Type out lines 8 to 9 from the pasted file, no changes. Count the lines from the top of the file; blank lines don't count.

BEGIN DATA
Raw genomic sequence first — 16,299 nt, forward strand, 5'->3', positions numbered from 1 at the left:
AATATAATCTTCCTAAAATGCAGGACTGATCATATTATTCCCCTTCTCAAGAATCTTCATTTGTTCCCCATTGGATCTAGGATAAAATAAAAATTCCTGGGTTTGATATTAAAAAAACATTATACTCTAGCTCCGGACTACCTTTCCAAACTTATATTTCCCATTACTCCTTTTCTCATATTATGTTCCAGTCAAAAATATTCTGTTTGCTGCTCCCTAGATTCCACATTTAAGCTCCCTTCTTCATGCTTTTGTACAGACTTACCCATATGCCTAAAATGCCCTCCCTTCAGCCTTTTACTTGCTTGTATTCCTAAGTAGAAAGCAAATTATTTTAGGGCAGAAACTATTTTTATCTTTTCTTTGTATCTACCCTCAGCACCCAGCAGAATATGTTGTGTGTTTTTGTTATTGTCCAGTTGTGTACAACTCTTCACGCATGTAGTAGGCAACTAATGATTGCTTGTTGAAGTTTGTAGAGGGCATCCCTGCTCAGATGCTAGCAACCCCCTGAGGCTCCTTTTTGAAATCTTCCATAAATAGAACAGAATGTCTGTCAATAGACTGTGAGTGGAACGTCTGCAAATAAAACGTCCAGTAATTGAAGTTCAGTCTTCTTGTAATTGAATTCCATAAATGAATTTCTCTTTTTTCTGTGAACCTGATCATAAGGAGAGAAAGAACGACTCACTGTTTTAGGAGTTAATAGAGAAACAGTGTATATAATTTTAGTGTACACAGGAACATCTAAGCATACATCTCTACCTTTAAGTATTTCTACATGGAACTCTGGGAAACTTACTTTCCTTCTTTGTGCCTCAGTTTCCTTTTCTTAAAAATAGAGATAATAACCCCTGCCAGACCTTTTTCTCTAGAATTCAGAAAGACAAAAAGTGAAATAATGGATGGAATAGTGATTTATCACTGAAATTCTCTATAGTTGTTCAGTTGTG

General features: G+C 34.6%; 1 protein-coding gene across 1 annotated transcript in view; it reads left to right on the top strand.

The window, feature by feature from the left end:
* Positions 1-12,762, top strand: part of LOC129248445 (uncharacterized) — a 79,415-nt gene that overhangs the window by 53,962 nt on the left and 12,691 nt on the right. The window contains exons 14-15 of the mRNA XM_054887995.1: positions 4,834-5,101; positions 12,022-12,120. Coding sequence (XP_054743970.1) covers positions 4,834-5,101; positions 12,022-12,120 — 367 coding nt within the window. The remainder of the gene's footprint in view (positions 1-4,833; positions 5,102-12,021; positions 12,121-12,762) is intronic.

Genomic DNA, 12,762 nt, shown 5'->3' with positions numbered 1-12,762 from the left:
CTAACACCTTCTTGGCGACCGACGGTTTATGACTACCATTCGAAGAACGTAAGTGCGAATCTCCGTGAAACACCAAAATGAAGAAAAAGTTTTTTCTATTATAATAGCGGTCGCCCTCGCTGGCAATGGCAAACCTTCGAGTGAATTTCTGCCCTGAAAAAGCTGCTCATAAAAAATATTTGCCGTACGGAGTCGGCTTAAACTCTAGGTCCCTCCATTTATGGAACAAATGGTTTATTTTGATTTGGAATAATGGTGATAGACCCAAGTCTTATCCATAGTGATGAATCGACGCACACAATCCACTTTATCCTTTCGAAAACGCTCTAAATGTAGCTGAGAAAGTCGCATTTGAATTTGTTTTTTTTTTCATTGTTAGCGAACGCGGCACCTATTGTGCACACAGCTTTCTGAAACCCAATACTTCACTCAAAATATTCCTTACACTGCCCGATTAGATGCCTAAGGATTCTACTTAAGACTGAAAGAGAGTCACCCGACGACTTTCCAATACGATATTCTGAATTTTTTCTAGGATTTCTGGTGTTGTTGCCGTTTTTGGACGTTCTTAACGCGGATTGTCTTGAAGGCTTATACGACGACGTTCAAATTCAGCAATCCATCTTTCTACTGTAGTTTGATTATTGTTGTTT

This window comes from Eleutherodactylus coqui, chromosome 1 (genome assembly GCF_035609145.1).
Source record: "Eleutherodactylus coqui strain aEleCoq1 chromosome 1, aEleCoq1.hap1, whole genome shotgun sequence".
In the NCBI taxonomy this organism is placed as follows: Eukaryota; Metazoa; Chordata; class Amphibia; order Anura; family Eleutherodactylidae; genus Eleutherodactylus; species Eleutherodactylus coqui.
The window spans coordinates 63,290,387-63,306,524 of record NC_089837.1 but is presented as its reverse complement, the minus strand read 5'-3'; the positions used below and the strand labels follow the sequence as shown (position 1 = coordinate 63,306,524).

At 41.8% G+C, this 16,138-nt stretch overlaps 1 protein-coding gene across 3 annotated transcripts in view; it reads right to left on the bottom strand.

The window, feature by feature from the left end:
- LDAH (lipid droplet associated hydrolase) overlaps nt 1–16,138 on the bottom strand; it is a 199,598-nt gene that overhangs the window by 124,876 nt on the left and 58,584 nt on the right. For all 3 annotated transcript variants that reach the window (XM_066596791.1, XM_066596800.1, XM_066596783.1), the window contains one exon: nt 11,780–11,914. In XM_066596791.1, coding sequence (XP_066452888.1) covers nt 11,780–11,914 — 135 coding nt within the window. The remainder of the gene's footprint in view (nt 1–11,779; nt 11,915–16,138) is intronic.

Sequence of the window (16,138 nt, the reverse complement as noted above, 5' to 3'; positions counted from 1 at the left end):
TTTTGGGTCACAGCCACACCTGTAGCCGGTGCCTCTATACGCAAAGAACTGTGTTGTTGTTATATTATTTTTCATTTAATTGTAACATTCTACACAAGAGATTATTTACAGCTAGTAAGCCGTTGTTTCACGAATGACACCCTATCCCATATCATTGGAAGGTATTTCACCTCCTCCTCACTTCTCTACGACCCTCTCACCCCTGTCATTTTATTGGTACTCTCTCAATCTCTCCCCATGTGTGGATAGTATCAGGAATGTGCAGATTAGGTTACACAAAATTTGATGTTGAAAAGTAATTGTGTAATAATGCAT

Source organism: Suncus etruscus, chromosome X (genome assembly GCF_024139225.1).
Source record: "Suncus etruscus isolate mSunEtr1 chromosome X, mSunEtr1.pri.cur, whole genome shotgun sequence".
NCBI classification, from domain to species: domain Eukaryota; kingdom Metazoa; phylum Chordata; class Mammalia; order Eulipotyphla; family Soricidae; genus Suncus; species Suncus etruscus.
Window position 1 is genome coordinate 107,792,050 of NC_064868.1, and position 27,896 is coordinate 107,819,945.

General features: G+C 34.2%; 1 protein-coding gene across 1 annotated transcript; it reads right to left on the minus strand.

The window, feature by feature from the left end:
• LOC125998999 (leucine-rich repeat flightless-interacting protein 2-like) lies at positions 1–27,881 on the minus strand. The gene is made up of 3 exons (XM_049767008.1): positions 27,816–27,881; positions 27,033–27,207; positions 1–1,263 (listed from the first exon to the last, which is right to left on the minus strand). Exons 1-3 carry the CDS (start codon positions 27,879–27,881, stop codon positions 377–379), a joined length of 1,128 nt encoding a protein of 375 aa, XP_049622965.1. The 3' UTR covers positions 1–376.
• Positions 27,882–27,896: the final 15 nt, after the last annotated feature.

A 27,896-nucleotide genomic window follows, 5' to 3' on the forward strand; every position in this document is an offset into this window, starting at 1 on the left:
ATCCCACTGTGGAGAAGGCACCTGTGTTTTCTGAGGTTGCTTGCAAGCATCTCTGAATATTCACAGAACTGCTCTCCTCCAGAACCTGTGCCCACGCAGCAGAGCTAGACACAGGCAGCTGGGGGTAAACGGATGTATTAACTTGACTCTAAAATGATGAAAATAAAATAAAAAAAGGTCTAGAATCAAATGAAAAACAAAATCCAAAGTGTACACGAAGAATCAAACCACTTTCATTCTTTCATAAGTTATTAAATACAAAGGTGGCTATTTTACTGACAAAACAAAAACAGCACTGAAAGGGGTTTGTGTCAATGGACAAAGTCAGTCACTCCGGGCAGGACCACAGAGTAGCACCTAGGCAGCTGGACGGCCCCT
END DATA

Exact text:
This window comes from Eleutherodactylus coqui, chromosome 1 (genome assembly GCF_035609145.1).
Source record: "Eleutherodactylus coqui strain aEleCoq1 chromosome 1, aEleCoq1.hap1, whole genome shotgun sequence".